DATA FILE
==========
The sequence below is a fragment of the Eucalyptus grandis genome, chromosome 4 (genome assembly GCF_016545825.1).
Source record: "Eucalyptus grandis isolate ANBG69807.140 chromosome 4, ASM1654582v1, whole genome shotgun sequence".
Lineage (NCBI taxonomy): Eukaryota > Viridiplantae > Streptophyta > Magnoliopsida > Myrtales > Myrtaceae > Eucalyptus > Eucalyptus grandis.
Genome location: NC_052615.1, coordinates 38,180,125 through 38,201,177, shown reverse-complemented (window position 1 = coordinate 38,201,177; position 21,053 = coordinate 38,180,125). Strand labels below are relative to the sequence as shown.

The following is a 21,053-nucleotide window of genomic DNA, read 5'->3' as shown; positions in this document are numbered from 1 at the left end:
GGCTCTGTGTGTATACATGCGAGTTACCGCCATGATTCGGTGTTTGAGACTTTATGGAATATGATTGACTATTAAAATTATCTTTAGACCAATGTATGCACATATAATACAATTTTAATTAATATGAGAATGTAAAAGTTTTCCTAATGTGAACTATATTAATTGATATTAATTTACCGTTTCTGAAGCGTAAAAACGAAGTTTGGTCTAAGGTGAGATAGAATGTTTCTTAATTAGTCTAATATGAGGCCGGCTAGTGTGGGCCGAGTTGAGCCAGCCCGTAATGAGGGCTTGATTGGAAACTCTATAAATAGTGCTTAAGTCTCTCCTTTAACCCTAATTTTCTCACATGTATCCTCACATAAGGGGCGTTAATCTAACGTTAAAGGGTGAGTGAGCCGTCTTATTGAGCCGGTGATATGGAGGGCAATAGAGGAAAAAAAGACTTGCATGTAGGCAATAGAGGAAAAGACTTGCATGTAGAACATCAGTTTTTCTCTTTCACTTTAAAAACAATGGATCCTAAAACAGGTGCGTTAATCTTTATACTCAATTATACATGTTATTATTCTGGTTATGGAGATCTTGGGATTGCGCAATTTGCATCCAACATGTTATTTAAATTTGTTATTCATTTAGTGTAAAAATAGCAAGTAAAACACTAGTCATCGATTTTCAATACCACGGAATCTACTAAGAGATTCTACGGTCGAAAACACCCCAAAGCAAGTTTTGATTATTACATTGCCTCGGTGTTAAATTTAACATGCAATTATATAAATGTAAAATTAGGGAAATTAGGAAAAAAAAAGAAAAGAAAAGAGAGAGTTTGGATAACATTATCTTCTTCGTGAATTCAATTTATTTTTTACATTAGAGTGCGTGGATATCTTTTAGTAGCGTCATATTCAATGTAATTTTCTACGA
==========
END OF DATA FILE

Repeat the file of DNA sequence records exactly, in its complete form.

The sequence below is a fragment of the Eucalyptus grandis genome, chromosome 4 (genome assembly GCF_016545825.1).
Source record: "Eucalyptus grandis isolate ANBG69807.140 chromosome 4, ASM1654582v1, whole genome shotgun sequence".
Lineage (NCBI taxonomy): Eukaryota > Viridiplantae > Streptophyta > Magnoliopsida > Myrtales > Myrtaceae > Eucalyptus > Eucalyptus grandis.
Genome location: NC_052615.1, coordinates 38,180,125 through 38,201,177, shown reverse-complemented (window position 1 = coordinate 38,201,177; position 21,053 = coordinate 38,180,125). Strand labels below are relative to the sequence as shown.

The following is a 21,053-nucleotide window of genomic DNA, read 5'->3' as shown; positions in this document are numbered from 1 at the left end:
GGCTCTGTGTGTATACATGCGAGTTACCGCCATGATTCGGTGTTTGAGACTTTATGGAATATGATTGACTATTAAAATTATCTTTAGACCAATGTATGCACATATAATACAATTTTAATTAATATGAGAATGTAAAAGTTTTCCTAATGTGAACTATATTAATTGATATTAATTTACCGTTTCTGAAGCGTAAAAACGAAGTTTGGTCTAAGGTGAGATAGAATGTTTCTTAATTAGTCTAATATGAGGCCGGCTAGTGTGGGCCGAGTTGAGCCAGCCCGTAATGAGGGCTTGATTGGAAACTCTATAAATAGTGCTTAAGTCTCTCCTTTAACCCTAATTTTCTCACATGTATCCTCACATAAGGGGCGTTAATCTAACGTTAAAGGGTGAGTGAGCCGTCTTATTGAGCCGGTGATATGGAGGGCAATAGAGGAAAAAAAGACTTGCATGTAGGCAATAGAGGAAAAGACTTGCATGTAGAACATCAGTTTTTCTCTTTCACTTTAAAAACAATGGATCCTAAAACAGGTGCGTTAATCTTTATACTCAATTATACATGTTATTATTCTGGTTATGGAGATCTTGGGATTGCGCAATTTGCATCCAACATGTTATTTAAATTTGTTATTCATTTAGTGTAAAAATAGCAAGTAAAACACTAGTCATCGATTTTCAATACCACGGAATCTACTAAGAGATTCTACGGTCGAAAACACCCCAAAGCAAGTTTTGATTATTACATTGCCTCGGTGTTAAATTTAACATGCAATTATATAAATGTAAAATTAGGGAAATTAGGAAAAAAAAAGAAAAGAAAAGAGAGAGTTTGGATAACATTATCTTCTTCGTGAATTCAATTTATTTTTTACATTAGAGTGCGTGGATATCTTTTAGTAGCGTCATATTCAATGTAATTTTCTACGA